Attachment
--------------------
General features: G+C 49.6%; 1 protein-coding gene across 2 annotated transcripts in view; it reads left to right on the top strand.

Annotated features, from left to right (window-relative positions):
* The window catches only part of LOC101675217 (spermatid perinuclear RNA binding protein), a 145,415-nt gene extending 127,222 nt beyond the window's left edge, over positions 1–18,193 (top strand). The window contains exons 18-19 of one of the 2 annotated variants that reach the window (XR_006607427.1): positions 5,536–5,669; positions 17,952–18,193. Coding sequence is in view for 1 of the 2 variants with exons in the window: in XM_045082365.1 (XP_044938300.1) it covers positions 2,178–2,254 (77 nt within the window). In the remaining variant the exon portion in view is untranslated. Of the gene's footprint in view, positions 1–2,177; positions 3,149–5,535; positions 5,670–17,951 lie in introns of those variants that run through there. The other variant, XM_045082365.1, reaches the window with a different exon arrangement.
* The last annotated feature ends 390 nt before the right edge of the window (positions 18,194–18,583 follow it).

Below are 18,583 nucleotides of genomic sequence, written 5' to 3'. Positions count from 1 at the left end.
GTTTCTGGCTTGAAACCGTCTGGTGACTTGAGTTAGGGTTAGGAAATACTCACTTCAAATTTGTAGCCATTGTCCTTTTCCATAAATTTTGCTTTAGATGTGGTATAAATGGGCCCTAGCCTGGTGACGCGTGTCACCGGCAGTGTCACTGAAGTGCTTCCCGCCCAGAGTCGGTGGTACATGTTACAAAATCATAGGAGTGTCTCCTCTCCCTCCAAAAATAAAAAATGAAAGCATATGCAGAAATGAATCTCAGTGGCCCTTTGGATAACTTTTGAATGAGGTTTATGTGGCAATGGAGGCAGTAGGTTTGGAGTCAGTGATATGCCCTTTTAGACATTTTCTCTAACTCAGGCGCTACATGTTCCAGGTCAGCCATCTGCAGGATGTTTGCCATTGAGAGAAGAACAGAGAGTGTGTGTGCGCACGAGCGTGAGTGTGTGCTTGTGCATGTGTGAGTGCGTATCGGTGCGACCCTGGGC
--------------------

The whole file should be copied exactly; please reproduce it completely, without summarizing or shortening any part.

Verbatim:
General features: G+C 49.6%; 1 protein-coding gene across 2 annotated transcripts in view; it reads left to right on the top strand.

Annotated features, from left to right (window-relative positions):
* The window catches only part of LOC101675217 (spermatid perinuclear RNA binding protein), a 145,415-nt gene extending 127,222 nt beyond the window's left edge, over positions 1–18,193 (top strand). The window contains exons 18-19 of one of the 2 annotated variants that reach the window (XR_006607427.1): positions 5,536–5,669; positions 17,952–18,193. Coding sequence is in view for 1 of the 2 variants with exons in the window: in XM_045082365.1 (XP_044938300.1) it covers positions 2,178–2,254 (77 nt within the window). In the remaining variant the exon portion in view is untranslated. Of the gene's footprint in view, positions 1–2,177; positions 3,149–5,535; positions 5,670–17,951 lie in introns of those variants that run through there. The other variant, XM_045082365.1, reaches the window with a different exon arrangement.
* The last annotated feature ends 390 nt before the right edge of the window (positions 18,194–18,583 follow it).

Below are 18,583 nucleotides of genomic sequence, written 5' to 3'. Positions count from 1 at the left end.
GTTTCTGGCTTGAAACCGTCTGGTGACTTGAGTTAGGGTTAGGAAATACTCACTTCAAATTTGTAGCCATTGTCCTTTTCCATAAATTTTGCTTTAGATGTGGTATAAATGGGCCCTAGCCTGGTGACGCGTGTCACCGGCAGTGTCACTGAAGTGCTTCCCGCCCAGAGTCGGTGGTACATGTTACAAAATCATAGGAGTGTCTCCTCTCCCTCCAAAAATAAAAAATGAAAGCATATGCAGAAATGAATCTCAGTGGCCCTTTGGATAACTTTTGAATGAGGTTTATGTGGCAATGGAGGCAGTAGGTTTGGAGTCAGTGATATGCCCTTTTAGACATTTTCTCTAACTCAGGCGCTACATGTTCCAGGTCAGCCATCTGCAGGATGTTTGCCATTGAGAGAAGAACAGAGAGTGTGTGTGCGCACGAGCGTGAGTGTGTGCTTGTGCATGTGTGAGTGCGTATCGGTGCGACCCTGGGC